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Indian can absorb shocks from global recession: Eco advisor to PM Sanjeev Sanyal

In case of shocks in the global market India will feel an impact but we have space to absorb a shock since the internal market is in a good position: Sanyal

SNS | Kolkata |

With apprehensions over global market heading for a possible recession and which may affect the Indian economy, Sanjeev Sanyal, member, economic advisory council to the Prime Minister (EAC-PM), today assured that India may not remain totally unaffected but it has space to absorb the shocks generated in the global market.

Mr Sanyal was addressing a seminar in Kolkata, organized by the Bharat Chamber of Commerce, on what should be the reform agenda for the next 25 years. He remarked that there is a lot of uncertainty in future and no deterministic planning can help. But, the economist said that supply has eventually improved after the pandemic and highlighted that India’s banking system is in a much better position. Had it been 2015, the banking system may have collapsed, he observed.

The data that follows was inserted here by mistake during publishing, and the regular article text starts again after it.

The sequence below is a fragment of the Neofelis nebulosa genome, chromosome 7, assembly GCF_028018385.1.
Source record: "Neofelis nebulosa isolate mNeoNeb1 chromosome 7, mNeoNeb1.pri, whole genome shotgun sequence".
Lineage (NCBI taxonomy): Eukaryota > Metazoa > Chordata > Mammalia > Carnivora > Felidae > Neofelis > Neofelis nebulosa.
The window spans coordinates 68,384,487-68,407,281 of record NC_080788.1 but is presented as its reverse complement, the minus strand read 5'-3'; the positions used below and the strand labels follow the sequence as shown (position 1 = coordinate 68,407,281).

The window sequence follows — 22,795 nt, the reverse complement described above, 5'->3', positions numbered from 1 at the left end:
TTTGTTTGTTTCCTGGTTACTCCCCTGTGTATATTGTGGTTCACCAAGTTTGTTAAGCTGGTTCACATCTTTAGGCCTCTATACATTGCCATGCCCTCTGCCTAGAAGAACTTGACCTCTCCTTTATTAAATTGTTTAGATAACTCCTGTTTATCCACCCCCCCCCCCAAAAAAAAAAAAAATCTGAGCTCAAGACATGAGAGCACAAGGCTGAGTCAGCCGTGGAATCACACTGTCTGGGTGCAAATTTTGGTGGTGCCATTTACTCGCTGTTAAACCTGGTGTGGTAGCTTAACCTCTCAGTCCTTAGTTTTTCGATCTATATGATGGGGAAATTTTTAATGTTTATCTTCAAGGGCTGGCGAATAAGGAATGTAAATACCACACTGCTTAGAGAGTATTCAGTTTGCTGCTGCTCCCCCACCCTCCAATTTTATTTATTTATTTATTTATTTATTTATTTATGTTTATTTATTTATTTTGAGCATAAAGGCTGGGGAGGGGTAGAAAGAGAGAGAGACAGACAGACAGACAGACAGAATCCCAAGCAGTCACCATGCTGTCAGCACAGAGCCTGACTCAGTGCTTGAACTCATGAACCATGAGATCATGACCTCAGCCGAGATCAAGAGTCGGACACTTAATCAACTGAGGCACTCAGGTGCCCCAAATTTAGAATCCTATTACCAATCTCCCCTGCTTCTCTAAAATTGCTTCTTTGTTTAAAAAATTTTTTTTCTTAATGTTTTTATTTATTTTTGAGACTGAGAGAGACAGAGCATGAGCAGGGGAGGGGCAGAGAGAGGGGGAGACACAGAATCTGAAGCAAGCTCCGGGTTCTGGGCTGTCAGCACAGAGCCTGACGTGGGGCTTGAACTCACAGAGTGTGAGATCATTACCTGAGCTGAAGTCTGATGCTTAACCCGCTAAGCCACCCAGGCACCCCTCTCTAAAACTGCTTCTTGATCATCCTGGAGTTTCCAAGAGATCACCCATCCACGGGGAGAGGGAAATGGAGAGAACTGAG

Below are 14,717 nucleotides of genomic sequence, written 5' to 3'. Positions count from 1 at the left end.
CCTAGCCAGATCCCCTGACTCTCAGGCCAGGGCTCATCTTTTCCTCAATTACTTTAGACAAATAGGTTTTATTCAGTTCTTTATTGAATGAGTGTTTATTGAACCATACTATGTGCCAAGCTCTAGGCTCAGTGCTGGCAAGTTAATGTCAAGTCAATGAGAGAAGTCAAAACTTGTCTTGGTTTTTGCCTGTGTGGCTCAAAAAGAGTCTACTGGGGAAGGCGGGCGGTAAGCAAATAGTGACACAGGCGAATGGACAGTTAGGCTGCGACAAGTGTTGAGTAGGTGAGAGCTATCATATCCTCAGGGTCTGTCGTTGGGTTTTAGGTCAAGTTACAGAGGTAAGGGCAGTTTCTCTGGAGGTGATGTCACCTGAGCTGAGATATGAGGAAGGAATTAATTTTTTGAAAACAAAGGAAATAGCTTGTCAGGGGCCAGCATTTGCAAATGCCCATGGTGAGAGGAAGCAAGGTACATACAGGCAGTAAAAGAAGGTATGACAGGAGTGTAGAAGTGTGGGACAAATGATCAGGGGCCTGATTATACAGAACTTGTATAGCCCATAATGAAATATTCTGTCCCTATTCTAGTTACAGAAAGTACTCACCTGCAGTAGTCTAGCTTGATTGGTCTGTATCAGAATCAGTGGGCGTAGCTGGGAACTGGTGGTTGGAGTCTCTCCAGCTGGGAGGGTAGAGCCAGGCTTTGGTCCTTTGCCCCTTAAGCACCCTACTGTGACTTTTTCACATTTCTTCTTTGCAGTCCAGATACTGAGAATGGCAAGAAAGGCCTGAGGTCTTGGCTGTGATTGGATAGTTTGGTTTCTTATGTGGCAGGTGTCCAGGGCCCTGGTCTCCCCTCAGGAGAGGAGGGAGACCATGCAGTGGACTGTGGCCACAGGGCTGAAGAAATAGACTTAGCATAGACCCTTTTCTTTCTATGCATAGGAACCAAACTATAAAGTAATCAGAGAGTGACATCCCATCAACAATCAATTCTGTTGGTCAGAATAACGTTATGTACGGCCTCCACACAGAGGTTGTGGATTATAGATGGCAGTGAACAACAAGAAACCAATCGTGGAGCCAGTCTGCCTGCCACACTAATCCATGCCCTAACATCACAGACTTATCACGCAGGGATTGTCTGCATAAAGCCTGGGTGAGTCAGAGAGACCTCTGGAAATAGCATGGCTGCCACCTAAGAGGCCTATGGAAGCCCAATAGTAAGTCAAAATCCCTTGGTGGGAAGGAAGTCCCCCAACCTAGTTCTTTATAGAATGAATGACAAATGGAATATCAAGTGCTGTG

He said that GST and tax reforms generated benefits and the macroeconomic system in the country is doing well. He clarified that in case of shocks in the global market, India will feel an impact but “we have space to absorb a shock since the internal market is in a good position”.

Commenting on the depreciation of the Indian currency, he said if the RBI wants then it can burn the foreign exchange reserves to stabilise the currency and the mismatches in the currency flow, adding that “management of rupee is based on the concept of ‘management float’. We have been doing that for the last 30 years and that will continue.”

On the reform agendas, he said judicial and administrative reforms are necessary. “Complicated laws need to stop. We need to get the legal system functioning again. Contracts need to be enforced on time. There are about 4 lakh cases stuck in the judicial system.”

“We also need administrative reforms.” Citing an example, he highlighted that there are about 840 autonomous bodies of the central government which needs auditing just to find out what they do. “These are like outdated parts of the government e.g. the now-shut All India Handicraft Board, or the Tariff Commission.” He remarked that the administration requires reorientation.”

Lastly, he said that infrastructure needs to be focused, especially on urban infrastructure. He said a high-powered committee has now been formed for urban infrastructure planning where he is a member and also felt that India’s foreign service need to expand.